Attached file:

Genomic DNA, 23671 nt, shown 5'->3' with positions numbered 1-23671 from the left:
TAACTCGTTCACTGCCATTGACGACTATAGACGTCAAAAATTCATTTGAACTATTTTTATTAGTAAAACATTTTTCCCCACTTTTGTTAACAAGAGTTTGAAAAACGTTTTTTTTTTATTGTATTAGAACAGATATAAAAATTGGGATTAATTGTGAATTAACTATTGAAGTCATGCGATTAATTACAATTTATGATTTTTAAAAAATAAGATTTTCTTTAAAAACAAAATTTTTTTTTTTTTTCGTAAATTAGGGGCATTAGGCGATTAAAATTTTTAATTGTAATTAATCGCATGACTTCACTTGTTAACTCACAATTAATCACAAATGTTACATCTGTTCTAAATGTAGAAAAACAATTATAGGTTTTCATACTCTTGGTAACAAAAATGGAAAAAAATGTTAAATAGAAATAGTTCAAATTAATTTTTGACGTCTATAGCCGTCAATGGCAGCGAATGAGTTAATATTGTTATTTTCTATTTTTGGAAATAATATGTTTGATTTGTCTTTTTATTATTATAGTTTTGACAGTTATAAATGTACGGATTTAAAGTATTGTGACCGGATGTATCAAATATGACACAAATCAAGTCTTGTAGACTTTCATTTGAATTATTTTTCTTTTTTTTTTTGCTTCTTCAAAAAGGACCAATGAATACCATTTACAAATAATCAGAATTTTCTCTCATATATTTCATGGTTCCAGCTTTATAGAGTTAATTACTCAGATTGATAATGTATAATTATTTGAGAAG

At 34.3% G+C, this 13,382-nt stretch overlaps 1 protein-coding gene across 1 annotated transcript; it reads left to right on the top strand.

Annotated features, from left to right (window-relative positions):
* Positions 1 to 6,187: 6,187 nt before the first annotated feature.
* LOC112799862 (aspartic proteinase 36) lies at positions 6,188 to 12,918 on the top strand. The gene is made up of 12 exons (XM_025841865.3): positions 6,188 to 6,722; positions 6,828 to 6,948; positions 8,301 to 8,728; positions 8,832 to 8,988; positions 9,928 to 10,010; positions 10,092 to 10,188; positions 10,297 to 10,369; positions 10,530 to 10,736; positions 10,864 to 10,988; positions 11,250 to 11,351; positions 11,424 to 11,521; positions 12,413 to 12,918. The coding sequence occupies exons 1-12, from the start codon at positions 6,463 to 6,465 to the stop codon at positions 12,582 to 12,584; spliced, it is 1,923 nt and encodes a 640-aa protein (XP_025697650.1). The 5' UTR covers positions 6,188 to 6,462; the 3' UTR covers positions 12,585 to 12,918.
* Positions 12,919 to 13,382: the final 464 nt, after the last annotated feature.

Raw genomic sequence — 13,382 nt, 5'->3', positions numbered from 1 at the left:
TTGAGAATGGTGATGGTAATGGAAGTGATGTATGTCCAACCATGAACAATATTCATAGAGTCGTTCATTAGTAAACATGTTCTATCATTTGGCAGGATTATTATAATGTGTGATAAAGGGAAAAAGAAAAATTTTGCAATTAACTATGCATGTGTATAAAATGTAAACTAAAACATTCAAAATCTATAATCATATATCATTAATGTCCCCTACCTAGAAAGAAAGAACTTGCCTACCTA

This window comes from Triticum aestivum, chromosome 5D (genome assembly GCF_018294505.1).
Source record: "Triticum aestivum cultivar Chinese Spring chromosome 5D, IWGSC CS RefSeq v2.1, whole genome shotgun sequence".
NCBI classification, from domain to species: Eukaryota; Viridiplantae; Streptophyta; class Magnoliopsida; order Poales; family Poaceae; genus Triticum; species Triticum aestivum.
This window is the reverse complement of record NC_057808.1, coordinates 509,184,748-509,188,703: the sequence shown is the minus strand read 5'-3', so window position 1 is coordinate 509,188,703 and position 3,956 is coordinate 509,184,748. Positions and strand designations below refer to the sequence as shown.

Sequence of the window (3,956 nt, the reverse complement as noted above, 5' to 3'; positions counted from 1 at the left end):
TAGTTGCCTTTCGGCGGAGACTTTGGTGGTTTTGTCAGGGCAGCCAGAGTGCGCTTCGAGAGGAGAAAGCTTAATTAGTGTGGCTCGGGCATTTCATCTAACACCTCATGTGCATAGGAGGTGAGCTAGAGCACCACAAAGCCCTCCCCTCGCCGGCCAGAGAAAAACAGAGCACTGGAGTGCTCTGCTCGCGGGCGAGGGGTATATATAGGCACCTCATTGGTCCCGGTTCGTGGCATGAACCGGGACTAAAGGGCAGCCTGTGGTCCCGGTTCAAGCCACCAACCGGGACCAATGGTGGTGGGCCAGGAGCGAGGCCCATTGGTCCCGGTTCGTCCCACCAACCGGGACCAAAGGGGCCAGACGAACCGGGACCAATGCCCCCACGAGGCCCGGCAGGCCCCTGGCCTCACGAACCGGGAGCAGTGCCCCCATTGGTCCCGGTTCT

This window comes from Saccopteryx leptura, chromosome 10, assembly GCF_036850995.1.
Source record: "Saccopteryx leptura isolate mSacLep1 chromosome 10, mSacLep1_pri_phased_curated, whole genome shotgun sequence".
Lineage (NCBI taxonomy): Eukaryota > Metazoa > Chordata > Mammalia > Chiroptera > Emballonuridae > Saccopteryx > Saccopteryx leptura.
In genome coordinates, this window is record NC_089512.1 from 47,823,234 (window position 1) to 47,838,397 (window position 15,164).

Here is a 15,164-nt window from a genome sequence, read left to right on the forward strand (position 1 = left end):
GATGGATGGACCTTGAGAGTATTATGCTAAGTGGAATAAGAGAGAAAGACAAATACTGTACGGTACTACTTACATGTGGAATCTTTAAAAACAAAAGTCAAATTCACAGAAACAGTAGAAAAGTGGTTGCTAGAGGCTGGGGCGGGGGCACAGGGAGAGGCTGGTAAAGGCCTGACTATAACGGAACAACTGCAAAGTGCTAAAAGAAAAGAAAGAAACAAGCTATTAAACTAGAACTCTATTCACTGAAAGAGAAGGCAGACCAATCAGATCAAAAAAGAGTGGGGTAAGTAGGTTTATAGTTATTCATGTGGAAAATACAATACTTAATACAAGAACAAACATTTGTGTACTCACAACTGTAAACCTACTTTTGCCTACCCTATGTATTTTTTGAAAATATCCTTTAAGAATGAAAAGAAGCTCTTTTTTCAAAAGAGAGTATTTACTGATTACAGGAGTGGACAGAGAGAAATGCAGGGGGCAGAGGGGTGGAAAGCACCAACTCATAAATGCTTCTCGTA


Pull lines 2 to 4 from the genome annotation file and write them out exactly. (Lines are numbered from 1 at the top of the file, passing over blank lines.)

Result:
TAACTCGTTCACTGCCATTGACGACTATAGACGTCAAAAATTCATTTGAACTATTTTTATTAGTAAAACATTTTTCCCCACTTTTGTTAACAAGAGTTTGAAAAACGTTTTTTTTTTATTGTATTAGAACAGATATAAAAATTGGGATTAATTGTGAATTAACTATTGAAGTCATGCGATTAATTACAATTTATGATTTTTAAAAAATAAGATTTTCTTTAAAAACAAAATTTTTTTTTTTTTTCGTAAATTAGGGGCATTAGGCGATTAAAATTTTTAATTGTAATTAATCGCATGACTTCACTTGTTAACTCACAATTAATCACAAATGTTACATCTGTTCTAAATGTAGAAAAACAATTATAGGTTTTCATACTCTTGGTAACAAAAATGGAAAAAAATGTTAAATAGAAATAGTTCAAATTAATTTTTGACGTCTATAGCCGTCAATGGCAGCGAATGAGTTAATATTGTTATTTTCTATTTTTGGAAATAATATGTTTGATTTGTCTTTTTATTATTATAGTTTTGACAGTTATAAATGTACGGATTTAAAGTATTGTGACCGGATGTATCAAATATGACACAAATCAAGTCTTGTAGACTTTCATTTGAATTATTTTTCTTTTTTTTTTTGCTTCTTCAAAAAGGACCAATGAATACCATTTACAAATAATCAGAATTTTCTCTCATATATTTCATGGTTCCAGCTTTATAGAGTTAATTACTCAGATTGATAATGTATAATTATTTGAGAAG

At 34.3% G+C, this 13,382-nt stretch overlaps 1 protein-coding gene across 1 annotated transcript; it reads left to right on the top strand.

Annotated features, from left to right (window-relative positions):